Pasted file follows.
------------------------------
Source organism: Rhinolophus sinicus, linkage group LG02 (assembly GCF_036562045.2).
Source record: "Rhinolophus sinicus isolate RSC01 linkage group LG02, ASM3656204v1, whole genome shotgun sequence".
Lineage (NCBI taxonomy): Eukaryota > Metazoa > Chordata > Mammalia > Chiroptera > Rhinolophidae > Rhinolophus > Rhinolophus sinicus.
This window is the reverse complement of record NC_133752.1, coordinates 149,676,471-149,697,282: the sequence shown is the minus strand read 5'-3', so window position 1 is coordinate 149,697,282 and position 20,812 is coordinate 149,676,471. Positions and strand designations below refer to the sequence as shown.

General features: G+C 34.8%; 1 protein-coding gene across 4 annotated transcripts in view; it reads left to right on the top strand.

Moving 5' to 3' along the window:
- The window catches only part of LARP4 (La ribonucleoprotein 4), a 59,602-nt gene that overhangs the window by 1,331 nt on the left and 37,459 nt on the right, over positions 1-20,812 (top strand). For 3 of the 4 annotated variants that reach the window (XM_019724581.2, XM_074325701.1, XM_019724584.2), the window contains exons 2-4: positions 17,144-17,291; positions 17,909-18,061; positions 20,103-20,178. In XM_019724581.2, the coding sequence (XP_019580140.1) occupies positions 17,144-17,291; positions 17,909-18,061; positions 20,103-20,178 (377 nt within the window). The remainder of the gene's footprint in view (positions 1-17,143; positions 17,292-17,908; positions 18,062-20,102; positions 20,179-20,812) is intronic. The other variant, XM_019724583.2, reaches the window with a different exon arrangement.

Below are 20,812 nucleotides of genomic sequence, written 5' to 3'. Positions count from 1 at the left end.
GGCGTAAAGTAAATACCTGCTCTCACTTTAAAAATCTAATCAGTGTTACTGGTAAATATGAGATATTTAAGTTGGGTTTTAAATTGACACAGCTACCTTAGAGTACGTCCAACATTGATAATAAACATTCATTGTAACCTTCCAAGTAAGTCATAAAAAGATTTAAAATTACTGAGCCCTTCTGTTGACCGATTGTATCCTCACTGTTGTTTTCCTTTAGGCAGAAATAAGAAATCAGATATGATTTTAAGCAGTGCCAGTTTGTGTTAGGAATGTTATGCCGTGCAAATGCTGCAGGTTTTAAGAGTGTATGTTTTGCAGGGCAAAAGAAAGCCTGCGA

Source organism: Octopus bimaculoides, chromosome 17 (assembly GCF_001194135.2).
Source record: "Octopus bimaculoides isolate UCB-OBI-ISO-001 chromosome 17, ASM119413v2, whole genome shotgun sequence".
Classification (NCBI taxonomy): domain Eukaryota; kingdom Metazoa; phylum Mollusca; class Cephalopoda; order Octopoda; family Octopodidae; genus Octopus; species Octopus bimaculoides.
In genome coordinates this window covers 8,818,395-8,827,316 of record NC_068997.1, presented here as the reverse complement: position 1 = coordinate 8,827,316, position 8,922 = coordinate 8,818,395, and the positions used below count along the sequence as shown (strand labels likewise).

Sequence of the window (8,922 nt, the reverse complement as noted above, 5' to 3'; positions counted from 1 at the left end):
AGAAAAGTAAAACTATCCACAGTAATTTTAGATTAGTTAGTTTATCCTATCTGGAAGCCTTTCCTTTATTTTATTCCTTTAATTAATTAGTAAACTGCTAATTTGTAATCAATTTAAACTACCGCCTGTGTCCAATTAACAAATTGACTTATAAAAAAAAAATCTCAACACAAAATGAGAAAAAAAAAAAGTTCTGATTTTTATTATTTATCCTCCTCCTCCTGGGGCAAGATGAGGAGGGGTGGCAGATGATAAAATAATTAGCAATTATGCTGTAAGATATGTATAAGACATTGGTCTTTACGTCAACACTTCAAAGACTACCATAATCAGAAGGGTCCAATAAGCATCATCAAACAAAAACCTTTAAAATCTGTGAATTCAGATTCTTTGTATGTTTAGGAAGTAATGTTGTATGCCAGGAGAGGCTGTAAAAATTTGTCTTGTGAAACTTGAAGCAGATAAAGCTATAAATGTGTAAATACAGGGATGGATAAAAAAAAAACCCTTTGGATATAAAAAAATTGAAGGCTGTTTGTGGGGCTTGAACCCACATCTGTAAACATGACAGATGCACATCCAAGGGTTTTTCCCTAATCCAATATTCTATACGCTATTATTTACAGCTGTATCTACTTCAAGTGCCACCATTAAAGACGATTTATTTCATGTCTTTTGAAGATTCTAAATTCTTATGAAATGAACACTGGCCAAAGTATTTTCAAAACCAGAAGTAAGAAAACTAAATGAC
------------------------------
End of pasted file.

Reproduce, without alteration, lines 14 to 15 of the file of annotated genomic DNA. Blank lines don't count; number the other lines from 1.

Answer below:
Sequence of the window (8,922 nt, the reverse complement as noted above, 5' to 3'; positions counted from 1 at the left end):
AGAAAAGTAAAACTATCCACAGTAATTTTAGATTAGTTAGTTTATCCTATCTGGAAGCCTTTCCTTTATTTTATTCCTTTAATTAATTAGTAAACTGCTAATTTGTAATCAATTTAAACTACCGCCTGTGTCCAATTAACAAATTGACTTATAAAAAAAAAATCTCAACACAAAATGAGAAAAAAAAAAAGTTCTGATTTTTATTATTTATCCTCCTCCTCCTGGGGCAAGATGAGGAGGGGTGGCAGATGATAAAATAATTAGCAATTATGCTGTAAGATATGTATAAGACATTGGTCTTTACGTCAACACTTCAAAGACTACCATAATCAGAAGGGTCCAATAAGCATCATCAAACAAAAACCTTTAAAATCTGTGAATTCAGATTCTTTGTATGTTTAGGAAGTAATGTTGTATGCCAGGAGAGGCTGTAAAAATTTGTCTTGTGAAACTTGAAGCAGATAAAGCTATAAATGTGTAAATACAGGGATGGATAAAAAAAAAACCCTTTGGATATAAAAAAATTGAAGGCTGTTTGTGGGGCTTGAACCCACATCTGTAAACATGACAGATGCACATCCAAGGGTTTTTCCCTAATCCAATATTCTATACGCTATTATTTACAGCTGTATCTACTTCAAGTGCCACCATTAAAGACGATTTATTTCATGTCTTTTGAAGATTCTAAATTCTTATGAAATGAACACTGGCCAAAGTATTTTCAAAACCAGAAGTAAGAAAACTAAATGAC